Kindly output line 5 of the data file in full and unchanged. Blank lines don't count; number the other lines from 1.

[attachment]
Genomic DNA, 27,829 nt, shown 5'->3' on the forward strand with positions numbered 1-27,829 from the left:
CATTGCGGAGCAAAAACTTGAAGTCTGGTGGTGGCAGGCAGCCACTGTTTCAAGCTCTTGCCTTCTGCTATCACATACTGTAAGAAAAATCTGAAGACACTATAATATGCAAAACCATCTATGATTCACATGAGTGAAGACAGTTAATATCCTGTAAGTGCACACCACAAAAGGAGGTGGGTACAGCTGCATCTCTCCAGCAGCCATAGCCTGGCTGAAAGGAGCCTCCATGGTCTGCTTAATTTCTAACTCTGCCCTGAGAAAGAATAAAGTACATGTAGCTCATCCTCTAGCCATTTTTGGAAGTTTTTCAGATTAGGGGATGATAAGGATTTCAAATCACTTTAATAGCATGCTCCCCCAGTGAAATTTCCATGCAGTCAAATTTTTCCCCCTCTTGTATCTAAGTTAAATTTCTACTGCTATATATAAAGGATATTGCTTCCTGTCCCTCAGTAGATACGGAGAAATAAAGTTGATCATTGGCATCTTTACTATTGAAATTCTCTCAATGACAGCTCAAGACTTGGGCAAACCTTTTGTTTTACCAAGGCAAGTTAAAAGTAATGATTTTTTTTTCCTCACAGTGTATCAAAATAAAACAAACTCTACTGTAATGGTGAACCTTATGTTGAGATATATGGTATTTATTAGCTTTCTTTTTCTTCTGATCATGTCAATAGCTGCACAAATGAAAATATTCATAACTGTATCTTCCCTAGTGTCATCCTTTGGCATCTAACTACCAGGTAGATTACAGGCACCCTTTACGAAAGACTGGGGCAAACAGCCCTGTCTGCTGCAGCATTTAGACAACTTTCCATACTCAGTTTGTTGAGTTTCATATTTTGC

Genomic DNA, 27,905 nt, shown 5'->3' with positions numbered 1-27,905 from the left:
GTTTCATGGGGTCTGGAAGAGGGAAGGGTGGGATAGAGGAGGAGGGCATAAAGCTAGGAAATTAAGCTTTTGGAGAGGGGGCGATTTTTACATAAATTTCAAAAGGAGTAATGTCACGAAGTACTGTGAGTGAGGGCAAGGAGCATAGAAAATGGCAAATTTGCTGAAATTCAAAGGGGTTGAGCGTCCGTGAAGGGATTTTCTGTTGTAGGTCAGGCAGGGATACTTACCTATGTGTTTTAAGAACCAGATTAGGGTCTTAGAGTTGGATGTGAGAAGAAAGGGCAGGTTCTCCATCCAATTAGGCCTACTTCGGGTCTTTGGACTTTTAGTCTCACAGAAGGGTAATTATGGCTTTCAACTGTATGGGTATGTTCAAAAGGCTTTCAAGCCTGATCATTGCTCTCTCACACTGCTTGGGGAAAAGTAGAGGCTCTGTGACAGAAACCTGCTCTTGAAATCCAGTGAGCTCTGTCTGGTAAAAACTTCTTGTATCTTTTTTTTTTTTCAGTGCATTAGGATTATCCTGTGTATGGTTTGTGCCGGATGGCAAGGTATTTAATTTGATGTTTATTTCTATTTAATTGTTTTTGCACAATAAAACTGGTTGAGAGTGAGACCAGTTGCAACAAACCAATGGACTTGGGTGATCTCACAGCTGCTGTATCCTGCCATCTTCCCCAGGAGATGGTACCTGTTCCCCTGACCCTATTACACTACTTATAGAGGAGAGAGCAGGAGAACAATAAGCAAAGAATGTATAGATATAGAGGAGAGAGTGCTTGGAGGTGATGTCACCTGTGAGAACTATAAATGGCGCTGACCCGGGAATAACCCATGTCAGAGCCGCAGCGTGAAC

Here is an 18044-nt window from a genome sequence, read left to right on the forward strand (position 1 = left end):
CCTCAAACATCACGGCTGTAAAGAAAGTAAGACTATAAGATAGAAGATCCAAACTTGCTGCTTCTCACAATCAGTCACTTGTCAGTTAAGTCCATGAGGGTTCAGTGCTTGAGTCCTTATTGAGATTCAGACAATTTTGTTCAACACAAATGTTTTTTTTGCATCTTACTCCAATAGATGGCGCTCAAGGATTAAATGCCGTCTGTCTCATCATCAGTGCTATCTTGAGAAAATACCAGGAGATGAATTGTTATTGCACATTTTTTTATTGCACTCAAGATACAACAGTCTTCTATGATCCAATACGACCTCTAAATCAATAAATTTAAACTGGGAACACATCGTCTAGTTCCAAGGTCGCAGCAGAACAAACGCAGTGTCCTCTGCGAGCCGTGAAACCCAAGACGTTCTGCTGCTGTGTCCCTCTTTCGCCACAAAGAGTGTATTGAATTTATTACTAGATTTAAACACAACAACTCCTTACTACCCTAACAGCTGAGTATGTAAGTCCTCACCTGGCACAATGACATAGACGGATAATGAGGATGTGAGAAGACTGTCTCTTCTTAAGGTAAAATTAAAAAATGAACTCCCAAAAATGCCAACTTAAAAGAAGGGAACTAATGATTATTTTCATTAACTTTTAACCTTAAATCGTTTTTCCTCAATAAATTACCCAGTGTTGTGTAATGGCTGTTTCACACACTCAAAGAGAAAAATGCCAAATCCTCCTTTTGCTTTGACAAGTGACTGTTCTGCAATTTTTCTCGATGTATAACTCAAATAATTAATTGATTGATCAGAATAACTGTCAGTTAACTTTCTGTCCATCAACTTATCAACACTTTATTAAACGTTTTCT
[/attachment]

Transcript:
Here is an 18044-nt window from a genome sequence, read left to right on the forward strand (position 1 = left end):